Anatolian Shepherds, Guard Dogs with History
By Jon Lewis
Story and Photo by Jon Lewis
Lynn Kenny and Mark Griffith have an affinity for rare breeds and it was evident with the animals they kept on their small coastal ranch in San Mateo County: massive English Shire draft horses and Peruvian Pasos, smooth-trotting horses introduced to the Americas by Spanish conquistadors.
When the couple relocated in 2008 and opened their aptly named Rare Breeds Ranch on 110 acres of rolling hills near Cottonwood, they had designs on adding sheep to their animal collection, so they knew they’d need a dog that was up to the task of protecting livestock from coyotes, bears and mountain lions.
They spent the next two years deep into research, looking at Beaucerons, Rottweilers, Doberman Pinschers and Rhodesian Ridgebacks before ultimately choosing yet another relatively rare breed, the Anatolian Shepherd Dog.
The dog was bred as a durable and devoted guardian well suited to watching over the sheep and goats that roam the Anatolian plateau region in present-day Turkey. Evidence of their use by shepherds in the Asia Minor region dates back more than 6,000 years.
Griffith was swayed by the breed’s physical characteristics—they are rugged, strong and fast and equipped with keen eyesight and an excellent sense of smell—and their resolute sense of duty. “They were bred to do a job some 6,000 years ago and they’re still doing that job. These are protection dogs and they will lay down their life to protect you.
“The downside to that is, if a dog feels he needs to be somewhere else, he will be, regardless of what you think. They are no-nonsense,” Griffith says.
Kenny adds that there is a “yin and yang” aspect to Anatolians. “They will go to the wall” to protect livestock—the Anatolian lore is filled with stories of dogs fearlessly engaging lions, bears and wild boars—“but they are super sweet and loving.”
That sensitive side was a key factor in selecting Anatolian Shepherd Dogs, Griffith says. “We wanted to protect livestock but we didn’t want a dog we had to lock up when the grandkids come over.”
With that being said, the dogs are not for everybody. Kenny and Griffith operate a licensed kennel and have been Anatolian breeders for eight years. As such, they are committed to both the breed’s past—“we’re trying to preserve what’s been around for 6,000 years,” Griffith says—and its future.
Anatolians can be excellent family protectors, but they need to be socialized while still puppies and kept under the firm control of an experienced dog owner. They also need a large and securely fenced yard. “This is not an easy dog to have in an urban situation,” Kenny says. “They are a difficult dog to take out in public because they will respond to threats.”
To prepare puppies for their new homes, Kenny begins conditioning them shortly after they’re born. In honor of their genetic history, she plays lively Turkish music for them, then moves on to jazz, classical, country, pop and rock.
“Most of our pups go to working homes where they are also members of the family. By whelping them in a central location of the house they become familiar with people voices, vacuums, blenders, music, all manner of household noise and smells,” she says.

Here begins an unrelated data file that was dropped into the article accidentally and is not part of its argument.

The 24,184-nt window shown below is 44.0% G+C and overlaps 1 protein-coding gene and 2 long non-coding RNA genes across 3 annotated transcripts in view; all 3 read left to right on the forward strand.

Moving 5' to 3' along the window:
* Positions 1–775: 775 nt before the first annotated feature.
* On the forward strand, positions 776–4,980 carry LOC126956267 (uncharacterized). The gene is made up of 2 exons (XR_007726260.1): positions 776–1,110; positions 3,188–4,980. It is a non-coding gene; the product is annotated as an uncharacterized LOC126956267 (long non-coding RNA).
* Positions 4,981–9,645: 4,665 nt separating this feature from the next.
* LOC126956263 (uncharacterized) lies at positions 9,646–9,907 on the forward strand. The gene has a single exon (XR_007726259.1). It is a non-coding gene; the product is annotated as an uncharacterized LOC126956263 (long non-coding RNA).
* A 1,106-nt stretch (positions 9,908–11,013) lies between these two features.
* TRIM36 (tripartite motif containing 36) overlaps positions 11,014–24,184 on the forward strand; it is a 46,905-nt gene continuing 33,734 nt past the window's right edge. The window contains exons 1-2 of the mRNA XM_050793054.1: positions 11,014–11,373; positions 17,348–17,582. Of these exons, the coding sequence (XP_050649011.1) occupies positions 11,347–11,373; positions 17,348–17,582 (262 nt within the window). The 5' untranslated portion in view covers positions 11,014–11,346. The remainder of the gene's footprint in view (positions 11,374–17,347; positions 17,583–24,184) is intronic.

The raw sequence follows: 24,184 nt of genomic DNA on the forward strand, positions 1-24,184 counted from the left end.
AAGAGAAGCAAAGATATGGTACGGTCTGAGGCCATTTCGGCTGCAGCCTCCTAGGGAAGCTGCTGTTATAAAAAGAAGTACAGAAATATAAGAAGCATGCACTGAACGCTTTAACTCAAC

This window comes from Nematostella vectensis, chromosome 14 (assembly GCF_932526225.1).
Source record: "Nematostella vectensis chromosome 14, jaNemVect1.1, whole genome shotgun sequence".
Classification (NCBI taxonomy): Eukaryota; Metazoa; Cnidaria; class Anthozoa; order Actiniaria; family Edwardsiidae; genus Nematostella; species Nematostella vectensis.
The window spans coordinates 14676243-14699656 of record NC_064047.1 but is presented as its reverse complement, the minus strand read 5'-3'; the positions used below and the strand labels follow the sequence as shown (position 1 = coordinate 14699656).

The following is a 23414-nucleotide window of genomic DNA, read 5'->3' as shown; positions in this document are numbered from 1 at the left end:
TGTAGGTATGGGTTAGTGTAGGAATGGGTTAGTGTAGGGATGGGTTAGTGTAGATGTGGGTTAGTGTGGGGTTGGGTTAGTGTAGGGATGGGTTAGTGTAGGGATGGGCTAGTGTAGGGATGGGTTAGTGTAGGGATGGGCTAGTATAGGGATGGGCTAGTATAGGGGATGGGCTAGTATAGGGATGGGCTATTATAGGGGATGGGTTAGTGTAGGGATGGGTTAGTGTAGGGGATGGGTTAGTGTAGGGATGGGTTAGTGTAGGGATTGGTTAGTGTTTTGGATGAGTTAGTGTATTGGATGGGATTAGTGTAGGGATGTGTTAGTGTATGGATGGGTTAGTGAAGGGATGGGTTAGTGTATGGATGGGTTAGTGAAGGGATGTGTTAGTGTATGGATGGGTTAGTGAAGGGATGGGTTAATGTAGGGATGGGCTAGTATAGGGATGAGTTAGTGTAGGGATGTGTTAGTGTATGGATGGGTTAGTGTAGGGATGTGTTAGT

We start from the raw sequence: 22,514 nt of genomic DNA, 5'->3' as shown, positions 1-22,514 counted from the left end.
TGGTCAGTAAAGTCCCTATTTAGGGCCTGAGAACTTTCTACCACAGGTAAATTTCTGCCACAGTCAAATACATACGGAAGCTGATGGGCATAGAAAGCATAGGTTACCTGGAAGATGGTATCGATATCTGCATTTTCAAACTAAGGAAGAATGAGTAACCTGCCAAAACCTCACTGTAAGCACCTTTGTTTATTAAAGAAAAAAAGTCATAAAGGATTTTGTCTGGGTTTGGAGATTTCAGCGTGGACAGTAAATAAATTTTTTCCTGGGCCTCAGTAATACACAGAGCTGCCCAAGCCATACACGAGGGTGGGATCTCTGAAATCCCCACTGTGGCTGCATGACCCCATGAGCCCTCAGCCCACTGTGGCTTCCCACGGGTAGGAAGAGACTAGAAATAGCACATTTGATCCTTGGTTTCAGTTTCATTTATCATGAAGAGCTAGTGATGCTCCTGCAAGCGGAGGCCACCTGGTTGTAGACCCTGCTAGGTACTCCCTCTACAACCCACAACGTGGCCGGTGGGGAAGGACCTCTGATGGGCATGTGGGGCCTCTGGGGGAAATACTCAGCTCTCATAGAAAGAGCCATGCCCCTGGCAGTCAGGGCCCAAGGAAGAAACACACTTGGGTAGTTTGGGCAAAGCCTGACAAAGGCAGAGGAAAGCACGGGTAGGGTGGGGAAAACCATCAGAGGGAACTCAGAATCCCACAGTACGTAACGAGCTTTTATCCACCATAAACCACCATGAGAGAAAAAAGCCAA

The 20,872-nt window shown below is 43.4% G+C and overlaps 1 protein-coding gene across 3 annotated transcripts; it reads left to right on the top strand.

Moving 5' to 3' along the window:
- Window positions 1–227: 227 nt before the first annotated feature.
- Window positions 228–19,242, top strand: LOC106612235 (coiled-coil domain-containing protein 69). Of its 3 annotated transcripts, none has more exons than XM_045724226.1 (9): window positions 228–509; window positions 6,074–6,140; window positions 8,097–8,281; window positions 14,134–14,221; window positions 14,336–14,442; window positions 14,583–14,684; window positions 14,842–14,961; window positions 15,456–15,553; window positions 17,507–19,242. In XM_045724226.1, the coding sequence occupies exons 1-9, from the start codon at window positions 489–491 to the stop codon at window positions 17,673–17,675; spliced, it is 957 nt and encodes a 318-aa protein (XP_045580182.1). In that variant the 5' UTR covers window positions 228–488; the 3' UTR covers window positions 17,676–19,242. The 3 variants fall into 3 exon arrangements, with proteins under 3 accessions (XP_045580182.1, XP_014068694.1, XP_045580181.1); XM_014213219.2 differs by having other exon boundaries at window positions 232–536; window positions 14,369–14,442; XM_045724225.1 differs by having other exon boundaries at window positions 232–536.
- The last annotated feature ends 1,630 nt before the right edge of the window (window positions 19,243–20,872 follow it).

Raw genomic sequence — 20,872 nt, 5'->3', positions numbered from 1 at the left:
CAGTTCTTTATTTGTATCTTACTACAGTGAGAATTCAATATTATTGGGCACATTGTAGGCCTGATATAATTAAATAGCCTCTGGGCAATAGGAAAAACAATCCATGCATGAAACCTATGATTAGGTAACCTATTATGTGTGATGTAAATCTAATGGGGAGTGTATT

Weather permitting, they move outdoors to a protected puppy yard once they are big enough, and then are brought back indoors in pairs for lessons on housebreaking. “The feedback we get is typically very positive. Our goal is to send off a well-rounded puppy that is able to do the job for which it is bred and be a valued family member.”
Anatolian Shepherd Dogs have been largely independent operators for centuries, usually keeping nocturnal hours when most predators are out and about. They keep a watchful eye on their flock while analyzing and responding to perceived or real threats.
They are not aggressive by nature, opting instead to use their size (males can be 29 inches at the shoulder and weigh 150 pounds or more) to deter predators. If that doesn't deescalate the situation, the intruder is offered a subtle throat-clearing bark that can be ramped up, if needed, to a bloodcurdling warning.
As the Anatolian Shepherd Dog Club of America’s web site notes, “that final warning is NOT an idle threat. With their legendary fearlessness, prodigious strength and cat-like agility they can drive off the largest of predators.”
Ironically, those same traits have been harnessed and used to protect endangered predators. Rare Breeds Ranch is a proud partner with the Cheetah Conservation Fund in the African nation of Namibia, home to the world’s largest population of cheetahs.
The organization provides ranchers with Anatolian Shepherd Dogs to protect their sheep and goat herds from the occasional cheetah attack. Cheetahs give a wide berth to ranches protected by
Anatolians, which helps eliminate the need for ranchers to trap or kill “problem” cheetahs.
Griffith and Kenny, with help from the Rotary Club of Red Bluff, donated eight units of frozen semen to the Cheetah Conservation Fund’s livestock guard dog breeding program in 2009. The semen (valued at $10,000) was taken from Zor, an American Kennel Club Champion and the foundation sire for Rare Breeds Ranch.